50 Shades of Grey, the popular erotica series by E.L. James that has swept the world over the past two years, is being made into a movie. Reports that actor Charlie Hunnam of Sons of Anarchy and actress Dakota Johnson will be playing the lead roles have set the internet ablaze, with everyone weighing in on their love (or hate) of the choices.
I'm not familiar with either actor's work, so I'm not particularly moved in either way about the casting, though I know that Dakota Johnson has famous parents (Melanie Griffith and Don Johnson). Maybe this movie will propel their careers in a new, exciting direction.
Images: (c) D. Long/Globe Photos (left) and Dave Bedrosian/Future-Image/ZUMAPRESS
I am, quite honestly, more troubled that a movie is being made based on this series at all.
I can't stand this series. There, I said it.
As a woman who willingly, openly, and freely lives the BDSM (Bondage, Domination/Submission, Sadomasochism) lifestyle in what we refer to as "24/7" (or as a perpetual lifestyle versus occasional play time), I was very troubled by the themes of the series, particularly the clearly abusive nature of the relationship between Christian and Anastasia. I know that people were drawn to the series, and it was even referred to as "Mommy porn" (yuck!), but I truly hate that so many people walked away from that series with entirely wrong ideas about the BDSM lifestyle.
I had to read the series, as a writer of my own series, and because so many people criticized and praised it. I needed to see for myself what it was all about. It was awful. I'm sorry, but it wasn't very well-written and grew increasingly troublesome with every chapter. I was offended that this was being consumed by millions of readers whose views about my lifestyle were being clouded by it and somewhat bothered that people thought it was some "great" piece of literature. Granted, everyone is entitled to his/her own opinion, and I respect people's rights to their own opinions. With that said, I'm wondering what anyone found entertaining or juicy about the amateurish writing, weak sex scenes, and suggestion that relationships based on sexual D/s (Dominant/submissive) dynamics are inherently abusive.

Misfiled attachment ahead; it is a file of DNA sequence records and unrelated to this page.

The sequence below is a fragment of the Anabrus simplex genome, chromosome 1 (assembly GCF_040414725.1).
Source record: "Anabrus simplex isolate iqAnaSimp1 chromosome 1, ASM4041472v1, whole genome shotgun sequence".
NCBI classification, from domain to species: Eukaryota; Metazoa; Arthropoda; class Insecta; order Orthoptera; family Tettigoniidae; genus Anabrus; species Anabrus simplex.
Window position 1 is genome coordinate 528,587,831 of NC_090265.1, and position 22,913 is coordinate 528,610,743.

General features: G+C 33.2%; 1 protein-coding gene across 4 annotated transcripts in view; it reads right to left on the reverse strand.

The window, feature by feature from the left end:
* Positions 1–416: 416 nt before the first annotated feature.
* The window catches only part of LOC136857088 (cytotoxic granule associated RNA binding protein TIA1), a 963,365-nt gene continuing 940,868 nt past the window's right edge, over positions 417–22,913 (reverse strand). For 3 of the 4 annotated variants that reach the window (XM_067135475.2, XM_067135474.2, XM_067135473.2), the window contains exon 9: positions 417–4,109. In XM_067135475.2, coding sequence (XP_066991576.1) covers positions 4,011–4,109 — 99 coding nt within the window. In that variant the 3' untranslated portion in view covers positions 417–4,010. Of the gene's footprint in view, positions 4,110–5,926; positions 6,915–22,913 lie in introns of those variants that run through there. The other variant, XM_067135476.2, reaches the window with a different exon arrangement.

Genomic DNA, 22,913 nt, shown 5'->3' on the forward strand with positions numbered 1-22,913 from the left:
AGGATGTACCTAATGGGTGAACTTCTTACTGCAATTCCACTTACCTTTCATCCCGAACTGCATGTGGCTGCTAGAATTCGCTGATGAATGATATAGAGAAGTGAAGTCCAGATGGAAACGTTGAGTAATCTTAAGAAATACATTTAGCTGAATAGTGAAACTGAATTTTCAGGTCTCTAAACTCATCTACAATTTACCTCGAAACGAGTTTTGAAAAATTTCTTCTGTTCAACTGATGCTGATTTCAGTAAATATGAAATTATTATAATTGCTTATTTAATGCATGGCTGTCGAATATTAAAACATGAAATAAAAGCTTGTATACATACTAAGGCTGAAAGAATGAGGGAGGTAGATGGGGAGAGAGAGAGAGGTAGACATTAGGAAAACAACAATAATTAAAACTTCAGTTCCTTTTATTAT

The BDSM lifestyle is not something to be endured or suffered through. It can be a rather exciting lifestyle that requires willing and informed consent from all parties. No one engaging in this way of living should do so begrudgingly or reluctantly; there's simply no room for that and 50 Shades... perpetuates the abuse meme that is unfortunately associated with the lifestyle. Being open about my participation in this lifestyle has been as freeing as the lifestyle itself; this is who I am and I am fiercely defensive against the ways in which people often poke at something so important to me.
Like everyone who rushed to the movies to see the Twilight series (upon which 50 Shades is said to have been based, as fan fiction), I anticipate people will flock to see the movie version of arguably the most popular series in the past couple of years. I caution people going to see it to open their minds a bit and understand that this is merely ONE person's fictional ideas about what goes on in BDSM-based relationships. If you've never known anyone involved, and have no other points of reference, I ask that you take it at face value and just watch it as (possibly) an entertaining movie.
BDSM has received an overwhelming amount of attention recently, having been propelled into the spotlight by the success of the books, but it is nothing new. People have been engaging in edgier forms of sexual play and relationship dynamics forever. For some, the books helped them identify some urges and feel comfortable sharing them. For others, the books further reinforced some of the negative stereotypes about the lifestyle and those people will never try anything remotely connected to it.
I love it. I love this life I live. It is fulfilling and satisfying in every way I need it to be. It isn't all of me, but it is significant enough a part that I will continue to challenge negative portrayals and misconceptions based on false stereotypes.
Have you read James' series? What did you think? Are you looking forward to the movie? What do you think about the casting?
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